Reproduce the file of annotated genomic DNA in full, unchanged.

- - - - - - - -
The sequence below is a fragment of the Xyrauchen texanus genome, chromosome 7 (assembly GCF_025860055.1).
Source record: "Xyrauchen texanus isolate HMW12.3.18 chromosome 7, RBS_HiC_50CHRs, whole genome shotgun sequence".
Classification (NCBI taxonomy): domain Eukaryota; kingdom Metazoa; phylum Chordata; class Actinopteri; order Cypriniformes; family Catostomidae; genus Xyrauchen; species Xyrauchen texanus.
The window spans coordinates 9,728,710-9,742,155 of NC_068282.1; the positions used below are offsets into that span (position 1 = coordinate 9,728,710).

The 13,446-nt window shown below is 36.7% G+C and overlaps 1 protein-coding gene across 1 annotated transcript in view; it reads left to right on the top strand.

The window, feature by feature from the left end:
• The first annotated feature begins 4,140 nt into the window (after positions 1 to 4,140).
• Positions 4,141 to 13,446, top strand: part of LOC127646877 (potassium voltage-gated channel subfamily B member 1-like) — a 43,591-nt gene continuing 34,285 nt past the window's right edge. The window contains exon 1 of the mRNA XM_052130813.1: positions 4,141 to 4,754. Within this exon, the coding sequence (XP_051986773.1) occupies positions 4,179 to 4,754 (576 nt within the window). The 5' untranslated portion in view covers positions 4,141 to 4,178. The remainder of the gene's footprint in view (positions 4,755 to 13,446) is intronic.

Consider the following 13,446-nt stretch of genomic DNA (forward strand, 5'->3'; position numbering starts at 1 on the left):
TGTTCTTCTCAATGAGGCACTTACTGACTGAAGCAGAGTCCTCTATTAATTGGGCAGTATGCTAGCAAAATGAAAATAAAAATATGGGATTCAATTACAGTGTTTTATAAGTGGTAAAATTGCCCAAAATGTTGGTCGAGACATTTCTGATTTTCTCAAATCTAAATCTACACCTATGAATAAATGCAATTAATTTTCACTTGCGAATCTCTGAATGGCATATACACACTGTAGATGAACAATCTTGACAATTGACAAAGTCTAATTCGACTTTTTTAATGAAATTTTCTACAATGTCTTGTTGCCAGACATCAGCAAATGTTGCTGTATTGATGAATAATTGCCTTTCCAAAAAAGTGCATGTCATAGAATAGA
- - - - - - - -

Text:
The sequence below is a fragment of the Xyrauchen texanus genome, chromosome 7 (assembly GCF_025860055.1).
Source record: "Xyrauchen texanus isolate HMW12.3.18 chromosome 7, RBS_HiC_50CHRs, whole genome shotgun sequence".
Classification (NCBI taxonomy): domain Eukaryota; kingdom Metazoa; phylum Chordata; class Actinopteri; order Cypriniformes; family Catostomidae; genus Xyrauchen; species Xyrauchen texanus.
The window spans coordinates 9,728,710-9,742,155 of NC_068282.1; the positions used below are offsets into that span (position 1 = coordinate 9,728,710).

The 13,446-nt window shown below is 36.7% G+C and overlaps 1 protein-coding gene across 1 annotated transcript in view; it reads left to right on the top strand.

The window, feature by feature from the left end:
• The first annotated feature begins 4,140 nt into the window (after positions 1 to 4,140).
• Positions 4,141 to 13,446, top strand: part of LOC127646877 (potassium voltage-gated channel subfamily B member 1-like) — a 43,591-nt gene continuing 34,285 nt past the window's right edge. The window contains exon 1 of the mRNA XM_052130813.1: positions 4,141 to 4,754. Within this exon, the coding sequence (XP_051986773.1) occupies positions 4,179 to 4,754 (576 nt within the window). The 5' untranslated portion in view covers positions 4,141 to 4,178. The remainder of the gene's footprint in view (positions 4,755 to 13,446) is intronic.

Consider the following 13,446-nt stretch of genomic DNA (forward strand, 5'->3'; position numbering starts at 1 on the left):
TGTTCTTCTCAATGAGGCACTTACTGACTGAAGCAGAGTCCTCTATTAATTGGGCAGTATGCTAGCAAAATGAAAATAAAAATATGGGATTCAATTACAGTGTTTTATAAGTGGTAAAATTGCCCAAAATGTTGGTCGAGACATTTCTGATTTTCTCAAATCTAAATCTACACCTATGAATAAATGCAATTAATTTTCACTTGCGAATCTCTGAATGGCATATACACACTGTAGATGAACAATCTTGACAATTGACAAAGTCTAATTCGACTTTTTTAATGAAATTTTCTACAATGTCTTGTTGCCAGACATCAGCAAATGTTGCTGTATTGATGAATAATTGCCTTTCCAAAAAAGTGCATGTCATAGAATAGA